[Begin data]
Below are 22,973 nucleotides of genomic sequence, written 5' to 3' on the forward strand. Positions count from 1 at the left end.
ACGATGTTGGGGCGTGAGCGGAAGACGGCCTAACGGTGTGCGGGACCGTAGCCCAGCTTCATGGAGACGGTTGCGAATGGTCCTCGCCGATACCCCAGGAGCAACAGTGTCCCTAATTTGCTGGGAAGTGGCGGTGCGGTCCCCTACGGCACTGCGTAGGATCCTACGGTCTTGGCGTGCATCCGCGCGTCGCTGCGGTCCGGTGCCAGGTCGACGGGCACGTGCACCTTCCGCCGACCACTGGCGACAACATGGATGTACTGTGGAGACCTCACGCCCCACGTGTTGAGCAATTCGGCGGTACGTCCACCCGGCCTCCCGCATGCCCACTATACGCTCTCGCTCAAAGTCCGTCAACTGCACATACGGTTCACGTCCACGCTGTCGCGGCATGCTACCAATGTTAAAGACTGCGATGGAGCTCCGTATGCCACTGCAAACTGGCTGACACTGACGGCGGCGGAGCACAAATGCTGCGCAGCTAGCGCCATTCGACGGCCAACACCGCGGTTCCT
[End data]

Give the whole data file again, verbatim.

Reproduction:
Below are 22,973 nucleotides of genomic sequence, written 5' to 3' on the forward strand. Positions count from 1 at the left end.
ACGATGTTGGGGCGTGAGCGGAAGACGGCCTAACGGTGTGCGGGACCGTAGCCCAGCTTCATGGAGACGGTTGCGAATGGTCCTCGCCGATACCCCAGGAGCAACAGTGTCCCTAATTTGCTGGGAAGTGGCGGTGCGGTCCCCTACGGCACTGCGTAGGATCCTACGGTCTTGGCGTGCATCCGCGCGTCGCTGCGGTCCGGTGCCAGGTCGACGGGCACGTGCACCTTCCGCCGACCACTGGCGACAACATGGATGTACTGTGGAGACCTCACGCCCCACGTGTTGAGCAATTCGGCGGTACGTCCACCCGGCCTCCCGCATGCCCACTATACGCTCTCGCTCAAAGTCCGTCAACTGCACATACGGTTCACGTCCACGCTGTCGCGGCATGCTACCAATGTTAAAGACTGCGATGGAGCTCCGTATGCCACTGCAAACTGGCTGACACTGACGGCGGCGGAGCACAAATGCTGCGCAGCTAGCGCCATTCGACGGCCAACACCGCGGTTCCT